Lot 205

The Porsche 70th Anniversary Auction

1973 Porsche 911 Carrera RS 2.7 Prototype


$1,325,000 USD | Sold

United States | Atlanta, Georgia



Chassis No.
Engine No.
Gearbox No.
  • The second 911 Carrera RS built, one of four such prototypes
  • Pictured in early marketing literature for the model
  • Numerous unique features
  • Unquestionably one of the most significant examples of the ’73 Carrera RS
Please note that Internet bidding is not available for this lot. Interested parties that are unable to attend the sale may register to bid by telephone or place a commission bid online at rmsothebys.com.
Addendum: Please note that an import duty of 2.5% of the purchase price is payable on this lot if the buyer is a resident of the United States. Please also note that the title is in transit.

For Porsche collectors and enthusiasts, 1973 is a hallmark year for the marque, not only because it marked the last year of the original-style ‘small-bumper’ 911, but also the most exciting and iconic dual-purpose 911 of all time: the 911 Carrera RS. By adding power and removing weight, Porsche perfected the 911 formula, creating a car that would impress drivers on the road, but also consistently win races. However, before the 911 Carrera RS could have its impact on the automotive world, a batch of early examples were built, tested, and refined by Porsche to ensure its success. The example offered here is one such car.

Nine 911 Carrera RS models were built and kept by the factory for testing and pre-production purposes, of which the example offered here was the second such car built. Although the exact dates are debated, alongside chassis no. 9113600011 (the first Carrera RS), chassis no. 9113600012 was probably produced in April 1972, six months prior to the beginning of regular production of the model, and well before the 1973 model year formally began. It was followed shortly thereafter by chassis 9113600013 and 9113600014.

The most evident difference between this and the production Carrera RS that followed is 0012’s lack of the now iconic ‘duck-tail’ rear spoiler, making for a much subtler appearance akin to a 911 S, albeit with slightly wider rear fenders. The car also boasted an 85-liter gas tank, wheel arches, and its engine bay spray-painted black. A space-saver spare tire and a 1.5-hp starter further differentiate it from the cars that would come after. Another difference is the chrome trim around the turn signals, which were painted black for the later cars. Additionally, the first four Carrera RS examples were based on 911 S bodyshells from the 1972 model year and modified to what would become 1973 Carrera RS specifications. These four cars were internally designated by the factory as 911.644, while the Carrera RS would be designated 911.744.

The subject car first appeared on a sales brochure for the 1973 model year, which was produced in the summer of 1972. Chassis no. 0012, finished in Signal Yellow, appeared alongside three other 911s as the replacement to the 2.4-liter 911 S. Used for testing of the model prior to the start of regular production (wearing registration number LB-SN 883), the car was purportedly used for rides with motoring journalists. During the remainder of RS 2.7 production, Porsche held on to chassis no. 0012, and it was sold to its first owner after production had ceased. Helmuth Koinigg was the car’s first private owner, taking possession on 26 September 1973 and repainting the car white shortly thereafter.

Said to have been a gift from the factory (as was the case with many of the pre-production cars), this Carrera RS was awarded to a budding racing driver starting to show promise. Koinigg raced with Porsche at Le Mans in 1974 in a turbocharged Carrera RSR. Although he unfortunately failed to finish, withdrawing in the eighth hour, his driving must have been impressive nonetheless. Koinigg signed with Surtees in Formula 1 for the last two races of 1975 and finished 10th overall at the Canadian Grand Prix, an impressive result and for his second Formula 1 Grand Prix. Tragically, at the very next race, the U.S. Grand Prix at Watkins Glen, he was killed in an accident on the 10th lap.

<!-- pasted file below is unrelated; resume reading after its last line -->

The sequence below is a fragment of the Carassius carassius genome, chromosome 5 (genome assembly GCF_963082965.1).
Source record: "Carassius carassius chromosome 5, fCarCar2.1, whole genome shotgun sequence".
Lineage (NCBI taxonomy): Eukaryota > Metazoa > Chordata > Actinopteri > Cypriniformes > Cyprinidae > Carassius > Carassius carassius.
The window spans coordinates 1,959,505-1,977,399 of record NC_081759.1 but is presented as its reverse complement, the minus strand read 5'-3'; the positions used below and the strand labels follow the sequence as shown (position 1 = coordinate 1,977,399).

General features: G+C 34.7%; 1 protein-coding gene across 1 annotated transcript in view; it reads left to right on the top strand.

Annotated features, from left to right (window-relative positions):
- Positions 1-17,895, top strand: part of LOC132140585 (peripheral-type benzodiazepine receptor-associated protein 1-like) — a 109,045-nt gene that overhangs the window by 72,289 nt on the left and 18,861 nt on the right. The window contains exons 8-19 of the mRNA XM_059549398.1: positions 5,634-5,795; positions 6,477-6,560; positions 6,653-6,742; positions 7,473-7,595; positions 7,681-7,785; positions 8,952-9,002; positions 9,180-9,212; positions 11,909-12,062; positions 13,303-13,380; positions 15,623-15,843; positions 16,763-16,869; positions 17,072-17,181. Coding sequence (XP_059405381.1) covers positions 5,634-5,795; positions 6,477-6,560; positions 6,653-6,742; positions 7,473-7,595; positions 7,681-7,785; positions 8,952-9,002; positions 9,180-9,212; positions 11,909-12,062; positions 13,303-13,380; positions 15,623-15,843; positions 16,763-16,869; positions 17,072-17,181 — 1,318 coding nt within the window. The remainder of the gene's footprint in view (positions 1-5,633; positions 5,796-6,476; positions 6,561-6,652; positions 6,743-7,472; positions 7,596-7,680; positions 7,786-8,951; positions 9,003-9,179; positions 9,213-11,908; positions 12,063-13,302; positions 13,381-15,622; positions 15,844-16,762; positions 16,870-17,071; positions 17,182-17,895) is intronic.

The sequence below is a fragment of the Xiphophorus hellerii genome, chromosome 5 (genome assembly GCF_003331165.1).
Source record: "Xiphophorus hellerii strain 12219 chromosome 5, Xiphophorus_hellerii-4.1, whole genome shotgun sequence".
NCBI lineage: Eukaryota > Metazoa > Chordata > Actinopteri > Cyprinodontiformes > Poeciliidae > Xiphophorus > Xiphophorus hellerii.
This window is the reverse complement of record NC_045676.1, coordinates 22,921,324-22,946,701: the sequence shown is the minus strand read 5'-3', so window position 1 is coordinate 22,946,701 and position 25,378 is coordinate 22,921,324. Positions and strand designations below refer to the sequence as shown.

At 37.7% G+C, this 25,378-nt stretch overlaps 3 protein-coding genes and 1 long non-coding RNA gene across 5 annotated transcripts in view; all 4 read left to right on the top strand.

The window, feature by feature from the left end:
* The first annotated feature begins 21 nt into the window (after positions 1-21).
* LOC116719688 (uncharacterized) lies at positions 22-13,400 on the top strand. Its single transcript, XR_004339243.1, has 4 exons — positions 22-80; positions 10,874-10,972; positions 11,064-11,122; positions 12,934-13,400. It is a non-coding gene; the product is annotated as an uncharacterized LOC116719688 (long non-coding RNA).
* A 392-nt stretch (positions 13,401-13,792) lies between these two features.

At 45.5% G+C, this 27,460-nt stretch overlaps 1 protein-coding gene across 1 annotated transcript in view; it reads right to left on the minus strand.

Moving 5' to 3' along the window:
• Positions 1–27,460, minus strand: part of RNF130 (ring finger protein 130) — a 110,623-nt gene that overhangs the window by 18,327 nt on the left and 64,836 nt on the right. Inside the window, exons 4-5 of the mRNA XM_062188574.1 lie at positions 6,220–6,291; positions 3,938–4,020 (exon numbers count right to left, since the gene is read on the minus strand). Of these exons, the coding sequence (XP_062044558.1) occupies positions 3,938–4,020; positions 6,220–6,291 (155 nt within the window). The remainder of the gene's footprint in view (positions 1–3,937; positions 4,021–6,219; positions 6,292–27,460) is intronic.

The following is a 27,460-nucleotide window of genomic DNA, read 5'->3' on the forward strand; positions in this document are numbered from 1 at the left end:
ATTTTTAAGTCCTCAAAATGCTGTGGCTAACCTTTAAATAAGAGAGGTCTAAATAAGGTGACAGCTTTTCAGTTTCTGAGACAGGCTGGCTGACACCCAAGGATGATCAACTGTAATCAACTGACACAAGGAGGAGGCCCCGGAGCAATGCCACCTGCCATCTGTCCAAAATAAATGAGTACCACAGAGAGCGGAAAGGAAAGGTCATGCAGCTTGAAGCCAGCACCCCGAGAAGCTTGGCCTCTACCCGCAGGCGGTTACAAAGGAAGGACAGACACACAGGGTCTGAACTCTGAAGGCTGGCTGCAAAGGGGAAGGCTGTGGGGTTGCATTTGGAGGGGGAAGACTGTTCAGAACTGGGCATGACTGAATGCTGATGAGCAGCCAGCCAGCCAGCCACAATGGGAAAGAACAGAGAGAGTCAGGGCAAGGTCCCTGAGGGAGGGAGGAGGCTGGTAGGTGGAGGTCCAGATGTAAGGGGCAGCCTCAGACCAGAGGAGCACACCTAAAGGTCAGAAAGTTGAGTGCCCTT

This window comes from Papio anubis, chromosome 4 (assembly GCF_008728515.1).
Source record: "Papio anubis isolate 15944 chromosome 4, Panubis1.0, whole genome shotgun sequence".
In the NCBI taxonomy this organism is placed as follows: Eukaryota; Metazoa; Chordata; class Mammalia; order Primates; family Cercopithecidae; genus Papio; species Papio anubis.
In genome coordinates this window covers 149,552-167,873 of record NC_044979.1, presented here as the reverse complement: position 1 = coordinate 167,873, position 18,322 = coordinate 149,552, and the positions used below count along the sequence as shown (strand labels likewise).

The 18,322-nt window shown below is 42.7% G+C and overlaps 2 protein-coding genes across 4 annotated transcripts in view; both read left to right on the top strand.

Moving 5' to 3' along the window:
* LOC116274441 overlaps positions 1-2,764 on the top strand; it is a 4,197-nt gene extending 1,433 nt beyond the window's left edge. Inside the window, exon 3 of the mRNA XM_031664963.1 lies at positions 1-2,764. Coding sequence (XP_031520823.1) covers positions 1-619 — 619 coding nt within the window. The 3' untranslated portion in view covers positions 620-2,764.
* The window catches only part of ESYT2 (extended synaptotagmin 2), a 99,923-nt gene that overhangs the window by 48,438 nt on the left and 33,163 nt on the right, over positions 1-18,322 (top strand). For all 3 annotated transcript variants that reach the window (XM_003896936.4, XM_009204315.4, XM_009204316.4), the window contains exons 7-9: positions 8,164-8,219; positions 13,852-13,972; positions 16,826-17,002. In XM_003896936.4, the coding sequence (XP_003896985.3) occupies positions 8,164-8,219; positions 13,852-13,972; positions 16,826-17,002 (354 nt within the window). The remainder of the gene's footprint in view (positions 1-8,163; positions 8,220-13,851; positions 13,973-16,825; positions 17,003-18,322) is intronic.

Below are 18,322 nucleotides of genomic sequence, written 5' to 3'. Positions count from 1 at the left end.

Chassis no. 0012 remained in Austria and was sold to Helmut Gold in February 1975. As Porsche would have intended, Gold used the car frequently, taking it on extended trips and reportedly driving the car as far away as Africa, keeping it for roughly 10 years until it was sold to Erich Weidener of Memminghem, Germany. Weidener kept it for five years, before selling it to Friedhelm Tang of Bonn in 1990. The car was purchased by Christopher Stahl, also of Bonn, who began a restoration, but it was then sold to U.S. collector David Mohlman prior to its completion. Mid-restoration upon his acquisition, he sent the car to BS Motorsport of Westcott in Buckinghamshire while the engine and transmission were entrusted to Manfred Rugen Motorenteknik of Hepstedt, Germany, to be fully rebuilt.

After remaining in the U.S. through the mid-2000s, the car returned to Austria in 2008 when it was purchased by Johannes Willenpart and presently resides with a collector in Germany. Today, this early Carrera RS prototype appears largely as it did when it was first seen in the 1973 brochure. Still sporting RS bumpers, houndstooth seats, and 15-in. wheels (6-in. wide at the front and 7-in. wide at the rear), at a casual glance, it could almost be mistaken for a 911 S. However, keen eyes will spot the Carrera RS’ wider hips, hinting at the performance within.

Forty-five years after its production concluded, the importance of the 911 Carrera RS 2.7 remains as strong today as when it was introduced. Chassis no. 0012 played a pivotal role in developing the model and as such, is one of the most significant examples of its kind. It would be a noteworthy addition to any Porsche collection and begs to be driven, enjoyed, and presented at the world’s most exclusive motoring events.